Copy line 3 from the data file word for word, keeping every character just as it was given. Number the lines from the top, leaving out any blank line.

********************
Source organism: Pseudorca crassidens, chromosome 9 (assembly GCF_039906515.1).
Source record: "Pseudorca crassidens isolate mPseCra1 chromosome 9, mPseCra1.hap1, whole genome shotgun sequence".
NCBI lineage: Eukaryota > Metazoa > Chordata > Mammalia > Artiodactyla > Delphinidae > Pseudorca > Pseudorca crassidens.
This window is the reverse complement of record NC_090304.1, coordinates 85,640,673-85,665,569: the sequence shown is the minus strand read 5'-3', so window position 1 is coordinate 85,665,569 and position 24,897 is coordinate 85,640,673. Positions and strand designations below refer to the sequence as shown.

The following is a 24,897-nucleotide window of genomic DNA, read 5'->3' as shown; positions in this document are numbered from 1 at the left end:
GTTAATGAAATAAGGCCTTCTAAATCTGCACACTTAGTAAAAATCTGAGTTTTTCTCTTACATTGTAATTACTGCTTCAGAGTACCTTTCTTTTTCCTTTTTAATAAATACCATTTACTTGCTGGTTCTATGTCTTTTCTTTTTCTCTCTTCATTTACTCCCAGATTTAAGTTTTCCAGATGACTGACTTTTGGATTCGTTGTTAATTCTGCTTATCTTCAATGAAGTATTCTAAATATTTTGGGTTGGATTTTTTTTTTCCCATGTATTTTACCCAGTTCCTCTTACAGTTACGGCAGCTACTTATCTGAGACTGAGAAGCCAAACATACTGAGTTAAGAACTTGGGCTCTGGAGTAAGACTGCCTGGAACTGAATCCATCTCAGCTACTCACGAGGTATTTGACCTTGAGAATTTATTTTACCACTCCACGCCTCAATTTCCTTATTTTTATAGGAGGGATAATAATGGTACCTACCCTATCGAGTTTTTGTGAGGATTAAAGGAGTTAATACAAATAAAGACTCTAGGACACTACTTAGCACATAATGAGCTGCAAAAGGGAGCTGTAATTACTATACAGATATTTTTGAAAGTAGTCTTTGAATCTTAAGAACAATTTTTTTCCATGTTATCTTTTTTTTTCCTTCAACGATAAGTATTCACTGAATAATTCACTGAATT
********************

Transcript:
NCBI lineage: Eukaryota > Metazoa > Chordata > Mammalia > Artiodactyla > Delphinidae > Pseudorca > Pseudorca crassidens.